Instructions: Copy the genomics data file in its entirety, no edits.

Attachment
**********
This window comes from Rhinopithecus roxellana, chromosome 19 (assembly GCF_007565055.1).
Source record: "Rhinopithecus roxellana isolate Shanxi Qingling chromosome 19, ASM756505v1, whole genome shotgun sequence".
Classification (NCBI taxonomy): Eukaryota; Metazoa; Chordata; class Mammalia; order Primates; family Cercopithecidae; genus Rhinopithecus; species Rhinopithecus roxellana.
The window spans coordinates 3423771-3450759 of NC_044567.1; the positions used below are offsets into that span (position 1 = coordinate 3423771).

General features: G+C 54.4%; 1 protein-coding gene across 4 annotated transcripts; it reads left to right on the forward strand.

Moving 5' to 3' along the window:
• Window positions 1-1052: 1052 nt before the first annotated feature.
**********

This window comes from Rhinopithecus roxellana, chromosome 19 (assembly GCF_007565055.1).
Source record: "Rhinopithecus roxellana isolate Shanxi Qingling chromosome 19, ASM756505v1, whole genome shotgun sequence".
Classification (NCBI taxonomy): Eukaryota; Metazoa; Chordata; class Mammalia; order Primates; family Cercopithecidae; genus Rhinopithecus; species Rhinopithecus roxellana.
The window spans coordinates 3423771-3450759 of NC_044567.1; the positions used below are offsets into that span (position 1 = coordinate 3423771).

General features: G+C 54.4%; 1 protein-coding gene across 4 annotated transcripts; it reads left to right on the forward strand.

Moving 5' to 3' along the window:
• Window positions 1-1052: 1052 nt before the first annotated feature.